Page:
Dear Miss Faith, I’m a nanny of two boys, and I’d love your advice on situations like this: The other morning, Joey came down for breakfast and he saw that his dad had put the little brother’s food on a plate that Joey thinks is “his,” and the sight of that triggered a total meltdown. His parents were home (as they often are when I am there) and they assured him that the little brother is just using the plate for this meal, we all share anyway, etc. but Joey wouldn’t have it.. he totally freaked out, started crying, etc. At that point a lot had been said already, we all did our best to slow down, comfort him, connect, distract, etc. but it took a good long time before he calmed down. So yeah, any suggestions in regards to that type of scenario would be much appreciated!!
When people tell a child ‘no’ about something (as in, “No, I won’t take the food off of this plate I’ve prepared for your brother”), and the child is disappointed/sad/angry, our normal reaction tends to be, “I know you love that plate, BUT your brother’s using it right now.” This usually doesn’t go well! So then we might try connecting by identifying their feelings: “You feel sad/angry, you wish you had that plate, don’t you.” The desire to connect is a good one, but focusing on their bad feelings only helps them go deeper and deeper into them, often leading a full-blown tantrum.
Instead, try this: Your first response should let them know that you won’t change your mind, but instead of hammering in the “no” aspects, end with a positive thought you want them to focus on. So instead of saying, “I know you love that plate, but your brother’s using it today,” switch the first sentence around, omitting the BUT entirely: “Your brother’s using that plate right now. You love that plate, don’t you?”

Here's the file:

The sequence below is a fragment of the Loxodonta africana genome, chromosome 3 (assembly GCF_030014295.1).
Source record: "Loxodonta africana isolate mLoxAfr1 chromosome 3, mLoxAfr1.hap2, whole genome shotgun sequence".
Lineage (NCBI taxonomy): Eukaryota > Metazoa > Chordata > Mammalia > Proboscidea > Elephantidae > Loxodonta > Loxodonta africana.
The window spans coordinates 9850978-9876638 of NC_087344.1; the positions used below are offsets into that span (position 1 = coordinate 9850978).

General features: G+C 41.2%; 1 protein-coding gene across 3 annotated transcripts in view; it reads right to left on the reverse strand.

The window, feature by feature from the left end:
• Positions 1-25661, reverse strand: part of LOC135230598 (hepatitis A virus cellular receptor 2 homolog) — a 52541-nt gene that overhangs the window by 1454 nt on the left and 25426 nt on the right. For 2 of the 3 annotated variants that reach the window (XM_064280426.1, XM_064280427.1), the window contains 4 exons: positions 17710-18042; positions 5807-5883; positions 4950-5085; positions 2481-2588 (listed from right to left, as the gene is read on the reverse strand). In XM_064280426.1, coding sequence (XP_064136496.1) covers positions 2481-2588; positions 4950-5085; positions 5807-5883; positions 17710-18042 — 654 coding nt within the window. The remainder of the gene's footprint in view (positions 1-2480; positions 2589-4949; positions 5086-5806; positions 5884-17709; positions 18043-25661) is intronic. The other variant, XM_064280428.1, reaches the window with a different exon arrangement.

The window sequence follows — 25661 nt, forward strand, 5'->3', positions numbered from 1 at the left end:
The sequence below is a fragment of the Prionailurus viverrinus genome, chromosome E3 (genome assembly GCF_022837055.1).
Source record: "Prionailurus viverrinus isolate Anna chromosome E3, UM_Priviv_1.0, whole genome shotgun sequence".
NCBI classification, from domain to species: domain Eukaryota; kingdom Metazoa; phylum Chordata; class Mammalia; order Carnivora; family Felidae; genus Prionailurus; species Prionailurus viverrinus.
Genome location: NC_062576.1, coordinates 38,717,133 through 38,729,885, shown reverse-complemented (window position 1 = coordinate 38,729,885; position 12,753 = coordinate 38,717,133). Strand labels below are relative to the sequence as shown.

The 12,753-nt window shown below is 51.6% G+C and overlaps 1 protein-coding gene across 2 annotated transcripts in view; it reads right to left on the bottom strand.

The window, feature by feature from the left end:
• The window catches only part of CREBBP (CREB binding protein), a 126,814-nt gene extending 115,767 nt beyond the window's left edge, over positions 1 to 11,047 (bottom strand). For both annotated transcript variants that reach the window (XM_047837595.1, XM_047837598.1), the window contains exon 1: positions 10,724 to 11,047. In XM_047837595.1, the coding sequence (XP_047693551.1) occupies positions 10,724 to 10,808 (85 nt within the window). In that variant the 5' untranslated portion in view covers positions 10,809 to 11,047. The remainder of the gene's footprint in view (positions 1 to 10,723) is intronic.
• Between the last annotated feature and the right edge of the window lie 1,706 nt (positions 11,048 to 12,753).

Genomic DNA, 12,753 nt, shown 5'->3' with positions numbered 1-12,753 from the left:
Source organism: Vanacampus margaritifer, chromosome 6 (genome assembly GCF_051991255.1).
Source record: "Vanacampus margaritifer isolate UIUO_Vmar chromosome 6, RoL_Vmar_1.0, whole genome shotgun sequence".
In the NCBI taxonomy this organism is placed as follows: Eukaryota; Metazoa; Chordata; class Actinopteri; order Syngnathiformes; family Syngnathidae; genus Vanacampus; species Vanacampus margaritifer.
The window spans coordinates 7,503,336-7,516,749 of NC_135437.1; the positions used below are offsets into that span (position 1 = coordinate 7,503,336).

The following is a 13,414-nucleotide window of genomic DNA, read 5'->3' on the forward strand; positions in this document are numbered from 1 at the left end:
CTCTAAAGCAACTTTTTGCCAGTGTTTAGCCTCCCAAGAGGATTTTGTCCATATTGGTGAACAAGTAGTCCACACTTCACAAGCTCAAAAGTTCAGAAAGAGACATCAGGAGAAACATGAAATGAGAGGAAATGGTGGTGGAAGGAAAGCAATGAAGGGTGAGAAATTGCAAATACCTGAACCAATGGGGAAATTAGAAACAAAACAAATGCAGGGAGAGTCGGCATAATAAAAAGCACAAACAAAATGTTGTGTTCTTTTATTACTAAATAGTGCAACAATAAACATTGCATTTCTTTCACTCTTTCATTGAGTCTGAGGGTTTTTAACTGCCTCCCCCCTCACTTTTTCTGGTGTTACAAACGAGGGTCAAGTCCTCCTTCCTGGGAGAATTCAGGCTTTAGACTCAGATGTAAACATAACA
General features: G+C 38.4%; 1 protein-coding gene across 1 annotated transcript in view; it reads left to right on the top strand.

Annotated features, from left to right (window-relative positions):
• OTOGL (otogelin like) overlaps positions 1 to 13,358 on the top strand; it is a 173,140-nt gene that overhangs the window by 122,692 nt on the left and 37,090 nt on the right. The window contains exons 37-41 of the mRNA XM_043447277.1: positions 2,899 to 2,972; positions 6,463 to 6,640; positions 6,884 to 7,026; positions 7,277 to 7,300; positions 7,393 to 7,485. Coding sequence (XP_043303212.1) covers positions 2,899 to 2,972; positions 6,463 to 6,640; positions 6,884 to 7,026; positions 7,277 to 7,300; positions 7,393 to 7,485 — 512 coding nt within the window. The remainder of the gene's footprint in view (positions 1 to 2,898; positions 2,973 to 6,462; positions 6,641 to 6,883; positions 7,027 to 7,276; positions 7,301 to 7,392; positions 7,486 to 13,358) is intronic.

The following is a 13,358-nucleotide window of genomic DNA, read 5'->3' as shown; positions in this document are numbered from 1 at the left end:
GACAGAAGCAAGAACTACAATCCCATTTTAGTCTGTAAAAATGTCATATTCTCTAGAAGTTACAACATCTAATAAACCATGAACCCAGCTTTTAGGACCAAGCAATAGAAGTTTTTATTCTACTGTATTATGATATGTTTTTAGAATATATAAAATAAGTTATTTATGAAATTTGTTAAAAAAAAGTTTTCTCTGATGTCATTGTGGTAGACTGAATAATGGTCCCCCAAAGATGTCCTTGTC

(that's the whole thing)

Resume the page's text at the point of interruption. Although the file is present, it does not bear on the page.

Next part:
This sentence acknowledges his feelings, but it focuses on his positive feeling around the plate, rather than his negative feelings around not being able to have it. Talk about those positive feelings some more, and really acknowledge how much he loves the thing that he wants (a plate, to go with Daddy, to stay in the sandbox when it’s time to come in). After you’ve acknowledged his feelings, continue talking about things that he loves, and let it evolve into a new topic, using your imagination. This can help him move on. It might go something like this:
“You love that plate! It’s your favorite plate, isn’t it. Do you usually eat off of it?” He nods, unsure of where this is going. “What will you eat off of it the next time it’s your turn? Maybe macaroni and cheese. I know you love macaroni and cheese. I do too! Mmmmm…. (pause for a moment.) Did you know that when I was a little girl, on my birthday I was allowed to choose any food I wanted for dinner on that night, and I always chose macaroni and cheese. If you could choose any food for your birthday, what would you choose?” Then, maybe he’s not ready to be happy yet, and he starts crying, “I want macaroni and cheese.” You think, ‘oh great. Now I’ve done it.’ You continue, “I wonder when we’ll have macaroni and cheese again. Do you think we’ll have to wait for your birthday? I know…I’m going to pretend that my rice with veggies is macaroni and cheese.” Take a bite, and say, “Mmmm….yum! I can taste noodles, and cheesiness….do you taste it too, in your imagination?” Saying ‘yes’ to them in fantasy (by pretending to give it to them, or imagining that you would give them a huge amount if you could, or talking about how great it will be once they get it, etc.) can move them out of a sense of lack and into a sense of imaginative fun.
These techniques, of ending your “you can’t have that” sentence with a positive statement, focusing on what they love about the thing they want, then helping them move on by telling a story or saying ‘yes’ in imagination, can really increase your enjoyment of your children, and your children’s enjoyment of you, while still keeping boundaries and gentle authority nice and strong. Give it a try!
Warmly, ~Miss Faith